According to G.I. Popovskaya’s data, 1969-1973 were characterised by weak development of the spring phytoplankton. We have every reason to think that in those years the negative influence of the phytoplankton depression touched the whole chain of heterotrophs including the nerpa, too.
The display of the above mentioned negative symptoms of the Baikal nerpa’s population’s state against the background of the age and sex structure and the quantity of the mother total number stabilized within several years, gives the opportunity to suppose that the stock of the nerpa are now close to the level determined by the Baikal environment capacity in the condition of its present-day lowered productivity. To estimate the role of the nerpa in the Baikal hydrocenosis, besides knowing its quantity, it is necessary to understand clearly the quantitative and qualitative characteristic of the animals’ nutrition throughout the year. The research of the nutrition of many hundreds of animals hunted in different seasons, years and in different parts of the Baikal showed that the nerpa does not do much harm to fish. The weight of marketable fish in its nutrition is not more than 2 per cent; the number of fish makes up per cent decimal parts. At the same time there is a reason to say that the nerpa eats mostly weak and sick fish which is also important for those species of fish from the point of view of natural selection. Of course, the role and significance of the nerpa in the Baikal ecosystem cannot be limited only with estimation of its direct effect on the marketable ichthyofauna representatives. We have already mentioned that the nerpa transforms the most mass (but spread in the thick of water) small pelagic fishes – golomyankas, inaccessible for man, making them the accessible product, the product of the nerpa’s hunting.
Moreover, the biocenotic significance of the nerpa is evidently in the fact that it is a specific regulator of biohydrocenosis as the whole, reducing the amplitude of inter-yearly fluctuations of its most important representatives, especially golomyankas, i.e. stabilizing the level of production of heterotrophs row. How it is displayed and how it affects the marketable fish (connected with non-marketable ones through food competition and preying) are the questions which stay open to a considerable extent. For example, high degree of similarity of the food composition of the omul and golomyankas and bull-heads shows their very close food interrelations. At that the omuls of different races (populations) stay mostly crayfish-eaters (epishura, macrohectopus, ground amphipods and others) consuming this or that quantity of the fry of pelagic bull-heads and golomyankas; they compete with typical aborigines – the bull-heads and golomyankas (Gurova, Pastukhov, 1974). We think that the nerpa not only eats the golomyankas and bull-heads, but also plays the role of a very important natural biological improver releasing the food resources for the main marketable fish, the omul. From this point of view it goes without question that it is necessary to preserve the high quantity of the nerpa.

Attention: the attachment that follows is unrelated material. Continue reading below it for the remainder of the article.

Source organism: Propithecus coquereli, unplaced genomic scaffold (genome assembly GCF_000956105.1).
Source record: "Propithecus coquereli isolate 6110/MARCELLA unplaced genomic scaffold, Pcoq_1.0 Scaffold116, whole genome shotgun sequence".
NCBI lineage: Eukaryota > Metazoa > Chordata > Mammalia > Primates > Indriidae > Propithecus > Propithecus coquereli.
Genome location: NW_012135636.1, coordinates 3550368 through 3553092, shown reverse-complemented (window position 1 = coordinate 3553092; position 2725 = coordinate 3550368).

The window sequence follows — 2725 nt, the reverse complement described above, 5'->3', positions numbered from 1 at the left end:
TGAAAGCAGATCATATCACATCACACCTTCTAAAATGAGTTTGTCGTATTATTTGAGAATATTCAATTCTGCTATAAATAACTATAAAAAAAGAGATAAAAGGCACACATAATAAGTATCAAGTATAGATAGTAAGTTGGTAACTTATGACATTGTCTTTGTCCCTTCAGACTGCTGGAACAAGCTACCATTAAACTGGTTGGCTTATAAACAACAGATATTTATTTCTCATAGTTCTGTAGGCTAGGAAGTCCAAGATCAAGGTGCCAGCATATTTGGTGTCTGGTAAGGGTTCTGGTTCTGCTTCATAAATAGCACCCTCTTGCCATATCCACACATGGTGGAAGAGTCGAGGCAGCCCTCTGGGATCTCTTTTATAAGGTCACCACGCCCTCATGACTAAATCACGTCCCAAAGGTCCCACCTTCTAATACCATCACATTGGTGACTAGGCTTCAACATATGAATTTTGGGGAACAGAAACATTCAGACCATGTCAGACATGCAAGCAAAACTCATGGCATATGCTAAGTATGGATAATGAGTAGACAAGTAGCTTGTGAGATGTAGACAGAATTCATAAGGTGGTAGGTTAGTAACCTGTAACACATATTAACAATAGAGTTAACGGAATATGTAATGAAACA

From times immemorial and until present-day time the nerpa has been a valuable object of hunting; it is hunted for food and technical fat, meat and skins. The official hunting amount has been considerably different throughout 70 years (from 1 thousand to 7-8 thousand head) which was caused by different demand for these or those kinds of products received from the animal, on the one hand, and by fluctuations of the population’s quantity as a result of the hunting pressure and the natural environmental factors.
Now about 2.5 thousand head of nerpa are hunted a year. Evidently, the amount of planned hunting can be up to 4-5 thousand head in the nearest years.
The analysis of nerpa hunting let us make some proposals about its reconstruction.
The main recommendations have been already introduced. For example, since 1967 hunting has been based only on one-year-olds that have already shed their hair; they produce skins, fat and meat of highest quality. Giving up killing cautious grown up and half-grown up animals gave the opportunity to avoid their unjustified deaths as a result of frequent deadly wounds. The method of nerpa hunting with the help of under-ice nylon nets is widely used; there are no wounded animals in this case. The hunting dates and the hunting regions are legalized. Hunting is allowed at the end of the cub-bearing period (from April 25 until May 15). Hunting is in the northern and partly middle Baikal. The southern part of the lake has been made a kind of reserve for the nerpa.
But it is very necessary to introduce more effective measures of the animal’s protection. It is necessary to work out and introduce new forms of organizing the work, technological schemes of raw materials processing and grounded methods of the nerpa’s quantity regulation.